Looked good so I picked it up.
Stats: Audio book is 17 discs, it doesn’t tell me the hours (a lot). Read by Treat Williams, Anne Heche “and a full cast.” Print book is 565 pages, published in 2010.
Blurb: Psychiatrist Andrew Marlowe, devoted to his profession and the painting hobby he loves, has a solitary but ordered life. When renowned painter Robert Oliver attacks a canvas in the National Gallery of Art and becomes his patient, Marlow finds that order destroyed. Desperate to understand the secret that torments the genius, he embarks on a journey that leads him into the lives of the women closest to Oliver and a tragedy at the heart of French Impressionism.
What I liked: The question behind Robert Oliver’s action in the beginning is well hid, along with the connection of the people around him to this man. The information is doled out slowly. I like how the artwork is an integral part of the story, so much so that I wanted to see it for real. Alas, this is fiction. I imagine some of the artists she mentions in the Washington’s National Gallery are real, so I’ll have to try and find those. The surprise at the end was good. I was expecting something else, of course. The narrators did a fine job.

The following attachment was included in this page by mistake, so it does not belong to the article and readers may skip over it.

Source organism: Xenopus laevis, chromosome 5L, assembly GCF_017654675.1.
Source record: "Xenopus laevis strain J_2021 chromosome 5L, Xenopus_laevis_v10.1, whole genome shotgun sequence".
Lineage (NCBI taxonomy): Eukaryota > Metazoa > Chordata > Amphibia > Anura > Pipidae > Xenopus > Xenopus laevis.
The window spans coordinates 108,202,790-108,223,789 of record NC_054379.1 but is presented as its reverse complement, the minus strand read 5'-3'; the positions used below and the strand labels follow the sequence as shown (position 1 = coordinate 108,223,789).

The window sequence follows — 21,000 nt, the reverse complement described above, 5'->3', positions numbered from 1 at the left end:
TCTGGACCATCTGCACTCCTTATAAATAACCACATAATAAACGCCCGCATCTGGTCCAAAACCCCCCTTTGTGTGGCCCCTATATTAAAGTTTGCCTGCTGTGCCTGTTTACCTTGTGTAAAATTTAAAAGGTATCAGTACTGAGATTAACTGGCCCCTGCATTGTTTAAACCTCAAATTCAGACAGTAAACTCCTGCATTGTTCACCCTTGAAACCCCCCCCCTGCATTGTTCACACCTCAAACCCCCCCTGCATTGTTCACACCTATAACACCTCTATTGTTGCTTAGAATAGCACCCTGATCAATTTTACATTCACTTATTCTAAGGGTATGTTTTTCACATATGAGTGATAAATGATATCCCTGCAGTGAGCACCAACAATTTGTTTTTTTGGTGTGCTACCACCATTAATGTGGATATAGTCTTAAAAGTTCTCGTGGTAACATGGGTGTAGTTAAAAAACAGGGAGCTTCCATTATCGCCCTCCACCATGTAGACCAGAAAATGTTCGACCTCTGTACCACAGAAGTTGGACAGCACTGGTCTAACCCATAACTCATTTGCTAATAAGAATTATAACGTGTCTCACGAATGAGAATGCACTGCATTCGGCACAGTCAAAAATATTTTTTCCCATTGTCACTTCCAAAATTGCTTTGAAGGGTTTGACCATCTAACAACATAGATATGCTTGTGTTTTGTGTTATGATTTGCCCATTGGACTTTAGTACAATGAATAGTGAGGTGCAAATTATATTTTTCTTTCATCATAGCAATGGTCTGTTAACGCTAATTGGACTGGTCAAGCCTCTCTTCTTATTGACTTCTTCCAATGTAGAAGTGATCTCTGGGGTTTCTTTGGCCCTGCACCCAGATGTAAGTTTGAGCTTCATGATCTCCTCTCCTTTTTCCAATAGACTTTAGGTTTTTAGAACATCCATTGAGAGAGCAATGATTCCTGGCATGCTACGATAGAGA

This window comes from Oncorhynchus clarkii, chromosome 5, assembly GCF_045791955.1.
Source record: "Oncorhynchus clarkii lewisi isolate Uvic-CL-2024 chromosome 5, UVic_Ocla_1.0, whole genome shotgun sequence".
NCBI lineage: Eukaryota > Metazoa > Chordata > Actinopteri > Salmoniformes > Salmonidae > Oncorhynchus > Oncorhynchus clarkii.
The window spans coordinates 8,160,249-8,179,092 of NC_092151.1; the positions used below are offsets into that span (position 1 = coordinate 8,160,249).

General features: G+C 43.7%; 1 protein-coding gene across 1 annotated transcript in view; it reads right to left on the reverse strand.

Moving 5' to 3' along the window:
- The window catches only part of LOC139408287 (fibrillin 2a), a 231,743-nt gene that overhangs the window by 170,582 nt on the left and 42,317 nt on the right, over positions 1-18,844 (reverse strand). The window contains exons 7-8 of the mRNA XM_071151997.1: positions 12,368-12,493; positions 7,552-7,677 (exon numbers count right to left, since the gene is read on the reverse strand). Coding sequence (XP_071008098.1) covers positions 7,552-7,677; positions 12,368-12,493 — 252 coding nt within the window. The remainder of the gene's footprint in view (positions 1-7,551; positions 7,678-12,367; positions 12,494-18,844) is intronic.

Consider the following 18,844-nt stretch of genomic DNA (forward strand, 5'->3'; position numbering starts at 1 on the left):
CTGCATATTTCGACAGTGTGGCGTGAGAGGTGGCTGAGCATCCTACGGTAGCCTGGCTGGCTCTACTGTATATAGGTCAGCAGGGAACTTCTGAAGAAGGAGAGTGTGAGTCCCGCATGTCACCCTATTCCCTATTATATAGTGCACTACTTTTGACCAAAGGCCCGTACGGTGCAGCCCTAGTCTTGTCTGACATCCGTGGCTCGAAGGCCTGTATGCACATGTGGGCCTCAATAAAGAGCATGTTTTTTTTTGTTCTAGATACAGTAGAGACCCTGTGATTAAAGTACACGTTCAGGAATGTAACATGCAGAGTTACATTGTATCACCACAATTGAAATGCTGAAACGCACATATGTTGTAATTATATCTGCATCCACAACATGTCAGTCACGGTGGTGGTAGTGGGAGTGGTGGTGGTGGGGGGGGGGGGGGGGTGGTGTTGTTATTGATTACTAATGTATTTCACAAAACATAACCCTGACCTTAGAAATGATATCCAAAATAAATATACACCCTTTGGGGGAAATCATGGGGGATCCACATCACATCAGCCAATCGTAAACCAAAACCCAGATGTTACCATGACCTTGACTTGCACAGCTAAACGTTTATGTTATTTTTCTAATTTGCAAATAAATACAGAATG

What I didn’t like: As I mentioned, the information about Robert Oliver is doled out slowly, too slowly at times. And other information is not needed, like stuff about Mary, who is connected to Robert (I won’t say how so as not to give anything away). Kostova tells of Mary’s childhood and life as she grew up, something that really didn’t add anything to the main story, in my opinion. Then there is the question of why doesn’t Robert speak? It’s never really shared and it is the only way the story can be told as it is. And it’s not to realistic to believe his psychiatrist would travel to Jamaica (I think that’s where he went) and France just to find out the mystery, whether it’s for his own curiosity or for his patient, or for both. And low and behold – they find the missing information! Really?! But these things are not enough of a problem to make the story a problem to read.